So what‘s the eCommerce holy grail? As far as we‘re concerned, a site that coverts 100% of it‘s traffic and gets loads of it. Now it‘s fair to say that a whole host of factors come into play here, not least the perceived brand of the retailer, on and offline marketing strategy, etc. The purpose of this article, however, is to talk about what we did, in terms of the site itself and to try and explain why we did it.
Raising the bar
I came across an interesting article, 17 New Rules for Successful E-Commerce Websites which makes some very valid points on what not to do and how to improve the shopping experience. The interesting thing here, is this is really only a place to start.
The bar for eCommerce sites that really want to stand out is getting ever higher. These days, there are many sites selling the same or similar product. A non-negative user experience, with good customer service and on time delivery of the correct product is no longer enough to ensure repeat business or the kind of stellar growth seen 5 years ago.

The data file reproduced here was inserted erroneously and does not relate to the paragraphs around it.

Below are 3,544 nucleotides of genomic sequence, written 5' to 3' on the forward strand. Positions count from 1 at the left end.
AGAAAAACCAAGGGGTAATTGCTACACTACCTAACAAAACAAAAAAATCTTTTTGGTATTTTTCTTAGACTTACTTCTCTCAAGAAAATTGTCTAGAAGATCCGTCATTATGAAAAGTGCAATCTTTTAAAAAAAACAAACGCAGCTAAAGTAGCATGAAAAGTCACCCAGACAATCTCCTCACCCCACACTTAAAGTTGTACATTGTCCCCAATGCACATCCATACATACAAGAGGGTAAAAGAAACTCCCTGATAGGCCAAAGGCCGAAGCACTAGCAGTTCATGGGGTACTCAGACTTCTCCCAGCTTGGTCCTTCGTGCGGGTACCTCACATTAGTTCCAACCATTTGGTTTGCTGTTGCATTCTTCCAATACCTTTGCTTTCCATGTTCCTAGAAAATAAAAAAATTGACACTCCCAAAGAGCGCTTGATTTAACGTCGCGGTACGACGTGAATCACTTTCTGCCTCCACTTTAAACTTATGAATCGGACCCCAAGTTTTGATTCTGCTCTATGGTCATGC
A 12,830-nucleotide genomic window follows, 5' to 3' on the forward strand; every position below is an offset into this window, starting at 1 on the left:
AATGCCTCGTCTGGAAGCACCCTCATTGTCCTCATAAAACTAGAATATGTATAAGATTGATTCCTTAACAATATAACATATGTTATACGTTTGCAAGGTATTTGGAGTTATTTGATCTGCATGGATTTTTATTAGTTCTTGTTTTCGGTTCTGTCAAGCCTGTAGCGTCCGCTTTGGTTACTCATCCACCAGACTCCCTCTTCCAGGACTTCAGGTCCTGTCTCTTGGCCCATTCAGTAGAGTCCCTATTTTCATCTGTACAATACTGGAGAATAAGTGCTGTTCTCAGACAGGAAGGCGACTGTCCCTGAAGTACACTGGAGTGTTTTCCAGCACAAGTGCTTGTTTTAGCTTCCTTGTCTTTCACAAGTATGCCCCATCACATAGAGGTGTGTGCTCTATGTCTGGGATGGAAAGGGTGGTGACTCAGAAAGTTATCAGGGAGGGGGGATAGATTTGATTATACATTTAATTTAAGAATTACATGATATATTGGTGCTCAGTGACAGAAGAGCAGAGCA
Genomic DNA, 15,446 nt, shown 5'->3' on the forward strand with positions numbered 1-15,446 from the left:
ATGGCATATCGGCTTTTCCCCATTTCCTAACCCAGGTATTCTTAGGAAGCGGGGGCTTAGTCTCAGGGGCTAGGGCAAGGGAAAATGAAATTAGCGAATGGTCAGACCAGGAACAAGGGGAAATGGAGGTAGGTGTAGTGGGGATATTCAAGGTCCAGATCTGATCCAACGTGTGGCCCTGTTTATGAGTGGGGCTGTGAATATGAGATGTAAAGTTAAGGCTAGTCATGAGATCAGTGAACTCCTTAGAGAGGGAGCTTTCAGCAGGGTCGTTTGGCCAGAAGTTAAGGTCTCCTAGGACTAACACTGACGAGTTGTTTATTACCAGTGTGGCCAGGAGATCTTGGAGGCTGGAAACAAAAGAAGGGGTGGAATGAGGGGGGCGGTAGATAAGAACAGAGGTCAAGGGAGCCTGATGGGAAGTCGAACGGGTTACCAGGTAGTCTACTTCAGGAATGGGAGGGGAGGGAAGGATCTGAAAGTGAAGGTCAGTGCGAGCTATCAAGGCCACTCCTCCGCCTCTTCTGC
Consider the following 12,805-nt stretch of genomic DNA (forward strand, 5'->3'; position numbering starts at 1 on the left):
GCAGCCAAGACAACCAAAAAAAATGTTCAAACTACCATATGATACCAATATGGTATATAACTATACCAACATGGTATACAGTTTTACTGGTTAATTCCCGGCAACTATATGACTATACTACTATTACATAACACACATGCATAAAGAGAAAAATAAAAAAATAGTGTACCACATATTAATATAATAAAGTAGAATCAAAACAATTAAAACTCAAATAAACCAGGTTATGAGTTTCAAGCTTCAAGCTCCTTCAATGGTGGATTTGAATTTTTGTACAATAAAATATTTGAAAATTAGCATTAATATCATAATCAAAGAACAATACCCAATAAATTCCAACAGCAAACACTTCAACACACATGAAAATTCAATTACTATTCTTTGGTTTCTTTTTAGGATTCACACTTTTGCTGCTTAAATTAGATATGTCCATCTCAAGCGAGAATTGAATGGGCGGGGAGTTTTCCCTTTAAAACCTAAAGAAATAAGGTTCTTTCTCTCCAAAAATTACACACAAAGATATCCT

We started off with a truly bad design. We made several classic mistakes and didn‘t think our market through clearly enough.
Our top 5 mistakes:
- We didn‘t start with a basket of actual, relevant, products, giving little or no consideration to attributes (size, colour, etc) and how these would work within the design.
- We didn‘t consider the gender split, resulting in a very ’male‘ design.
- The interface was far too prominent, and with a boxy 3 column design, very limiting for layout. We constantly ran into problems with product titles, breadcrumb trails, long descriptions, long logos (in fact anything long really!), not fitting the layout.